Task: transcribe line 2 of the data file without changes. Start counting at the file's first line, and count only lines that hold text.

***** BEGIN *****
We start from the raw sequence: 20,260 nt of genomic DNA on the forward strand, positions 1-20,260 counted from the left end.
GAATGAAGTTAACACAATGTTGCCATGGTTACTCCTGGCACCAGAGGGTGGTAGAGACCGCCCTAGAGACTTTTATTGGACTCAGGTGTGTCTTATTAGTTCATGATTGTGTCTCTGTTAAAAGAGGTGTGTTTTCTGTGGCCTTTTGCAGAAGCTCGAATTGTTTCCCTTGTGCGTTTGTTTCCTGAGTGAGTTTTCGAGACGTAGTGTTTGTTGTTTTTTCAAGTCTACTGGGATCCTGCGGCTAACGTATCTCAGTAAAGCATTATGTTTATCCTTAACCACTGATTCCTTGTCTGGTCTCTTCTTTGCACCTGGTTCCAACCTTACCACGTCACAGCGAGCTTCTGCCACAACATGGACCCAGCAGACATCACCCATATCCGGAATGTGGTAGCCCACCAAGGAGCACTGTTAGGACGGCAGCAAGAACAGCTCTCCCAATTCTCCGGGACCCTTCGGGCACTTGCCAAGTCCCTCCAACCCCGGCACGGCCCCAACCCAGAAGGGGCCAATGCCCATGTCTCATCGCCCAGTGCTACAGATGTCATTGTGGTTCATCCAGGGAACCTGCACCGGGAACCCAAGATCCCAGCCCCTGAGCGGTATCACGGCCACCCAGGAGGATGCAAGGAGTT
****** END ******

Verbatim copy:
GAATGAAGTTAACACAATGTTGCCATGGTTACTCCTGGCACCAGAGGGTGGTAGAGACCGCCCTAGAGACTTTTATTGGACTCAGGTGTGTCTTATTAGTTCATGATTGTGTCTCTGTTAAAAGAGGTGTGTTTTCTGTGGCCTTTTGCAGAAGCTCGAATTGTTTCCCTTGTGCGTTTGTTTCCTGAGTGAGTTTTCGAGACGTAGTGTTTGTTGTTTTTTCAAGTCTACTGGGATCCTGCGGCTAACGTATCTCAGTAAAGCATTATGTTTATCCTTAACCACTGATTCCTTGTCTGGTCTCTTCTTTGCACCTGGTTCCAACCTTACCACGTCACAGCGAGCTTCTGCCACAACATGGACCCAGCAGACATCACCCATATCCGGAATGTGGTAGCCCACCAAGGAGCACTGTTAGGACGGCAGCAAGAACAGCTCTCCCAATTCTCCGGGACCCTTCGGGCACTTGCCAAGTCCCTCCAACCCCGGCACGGCCCCAACCCAGAAGGGGCCAATGCCCATGTCTCATCGCCCAGTGCTACAGATGTCATTGTGGTTCATCCAGGGAACCTGCACCGGGAACCCAAGATCCCAGCCCCTGAGCGGTATCACGGCCACCCAGGAGGATGCAAGGAGTT